But that morning in bed, her mother just looked Blue in the eye until those eyes teared for no reason. An unintelligible answer popped out of her toothless mouth and then dribbled down her chin in the shape of saliva. The following moan and kicking about substituted the woman’s crippled speech and rescued her from the burden of having to say something. Even when facing death, Ariel Beau’s vocabulary functioned once again as her phantom limb, a manipulative extension of her mind games that Blue never knew how to deal with. In the seconds that followed, the woman Blue had known and loved as her mother turned from a fully formed person into a plant having difficulty wringing its armlike branches in front of her eyes. Blue, unsure of how to react, burst out laughing, in the same way she would when the Social Services man appeared out of nowhere like a genie and granted her long-lasting wish. Only then her future opened up before her eyes in a crystal-clear picture: Of course, with the kind of luck she had in life, her mother needed to get out of the way first so she could finally face the truth.
Blue now cups her hands around her eyes to peek through the screened windows and face what’s left of her family. Family functions are supposed to be hard, but not one family member seems to be around to function with. Instead, the peephole remains one bright sun, filling more and more with light. White block letters kerning tightly along the threshold are warning any unwanted guests on behalf of the man, the brat pack included: intruders will be shot and survivors will be shot again. Out of professional habit, Blue plays with the lid of a tin can mounted by the front door to accommodate mail, but it seems to be empty inside, like most things in Tampa.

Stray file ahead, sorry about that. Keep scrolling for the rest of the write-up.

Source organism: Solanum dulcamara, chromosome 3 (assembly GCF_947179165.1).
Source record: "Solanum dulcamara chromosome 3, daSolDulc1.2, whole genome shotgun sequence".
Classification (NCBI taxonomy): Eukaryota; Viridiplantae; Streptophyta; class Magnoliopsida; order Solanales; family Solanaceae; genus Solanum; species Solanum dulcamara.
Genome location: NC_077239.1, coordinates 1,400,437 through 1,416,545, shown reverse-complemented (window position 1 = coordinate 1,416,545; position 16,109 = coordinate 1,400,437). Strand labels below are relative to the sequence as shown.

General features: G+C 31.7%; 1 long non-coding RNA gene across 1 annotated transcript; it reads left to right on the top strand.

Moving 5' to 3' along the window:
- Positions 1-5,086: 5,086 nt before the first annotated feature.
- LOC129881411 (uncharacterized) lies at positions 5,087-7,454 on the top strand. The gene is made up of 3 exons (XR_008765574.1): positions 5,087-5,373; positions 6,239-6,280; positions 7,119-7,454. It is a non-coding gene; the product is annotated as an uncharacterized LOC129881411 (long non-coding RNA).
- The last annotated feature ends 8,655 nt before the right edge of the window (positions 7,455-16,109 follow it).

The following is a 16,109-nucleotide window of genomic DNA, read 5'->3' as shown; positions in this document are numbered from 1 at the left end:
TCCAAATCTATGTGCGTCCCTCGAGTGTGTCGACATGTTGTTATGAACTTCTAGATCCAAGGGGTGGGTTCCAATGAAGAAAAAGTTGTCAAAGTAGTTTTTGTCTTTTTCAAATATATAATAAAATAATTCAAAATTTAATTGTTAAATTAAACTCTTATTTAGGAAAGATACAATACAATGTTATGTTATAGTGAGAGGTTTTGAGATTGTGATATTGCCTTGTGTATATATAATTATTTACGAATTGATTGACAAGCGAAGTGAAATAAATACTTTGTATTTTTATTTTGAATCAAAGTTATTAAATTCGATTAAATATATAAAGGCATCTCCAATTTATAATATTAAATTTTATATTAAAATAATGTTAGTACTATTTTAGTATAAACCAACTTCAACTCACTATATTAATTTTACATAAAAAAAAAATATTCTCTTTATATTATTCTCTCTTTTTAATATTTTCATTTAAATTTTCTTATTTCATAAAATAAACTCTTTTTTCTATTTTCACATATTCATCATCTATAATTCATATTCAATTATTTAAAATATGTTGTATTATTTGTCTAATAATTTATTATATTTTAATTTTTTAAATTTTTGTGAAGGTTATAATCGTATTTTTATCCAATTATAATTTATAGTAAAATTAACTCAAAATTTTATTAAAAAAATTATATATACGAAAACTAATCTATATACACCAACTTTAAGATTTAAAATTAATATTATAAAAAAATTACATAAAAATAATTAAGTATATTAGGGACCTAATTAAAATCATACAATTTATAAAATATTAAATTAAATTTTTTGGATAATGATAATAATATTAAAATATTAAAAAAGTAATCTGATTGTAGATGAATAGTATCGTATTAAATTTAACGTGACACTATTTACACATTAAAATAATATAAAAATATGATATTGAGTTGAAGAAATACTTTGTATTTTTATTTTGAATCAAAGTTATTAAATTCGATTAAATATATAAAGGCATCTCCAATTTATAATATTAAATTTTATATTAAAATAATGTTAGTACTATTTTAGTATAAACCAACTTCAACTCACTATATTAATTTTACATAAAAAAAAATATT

Blue breaks away from her friends and steps out of the porch. Dry leaves crunch underfoot as she skims the length of the house. Between two neighboring trailers is an opening that leads to another backyard, where the grass is patchy with clay lump and cow manure and unearthing the true skin of the trailer park. In the canopy of an oak tree half a backyard ahead, she sees an old black terrier tied from its mangy hind legs to a mud-splattered Thermo King truck. The animal’s body is scaly through furless pink patches, with her bulging ribs pronouncing the early traces of dehydration. Although some leftover chicken bones are loafing in the mud around his paws like browned bananas, the creature’s eyes still plead for something proper to feed on.
“Can I help you, girl?”
Like a kid at the gates of a spook house, Blue cuts cold to the voice echoing from behind her. If she slips any sound at that moment, out of clumsiness or a heartbeat pacing a beat too fast, it’s muffled by the uprush of blackbirds on the oak tree or the drumming of her blood in her ears. As she turns around, her body lets out a hardly discernible clicking sound in the stony silence of morning air, the impression of bones wrenching restlessly in a tense body. When she finally looks up, the voice presents itself as a barefoot, impish old man poking his head out of the back of the truck. He is puffing on his Pall Malls in his black clerical tunic with burn holes to match the constellation of moles on his face.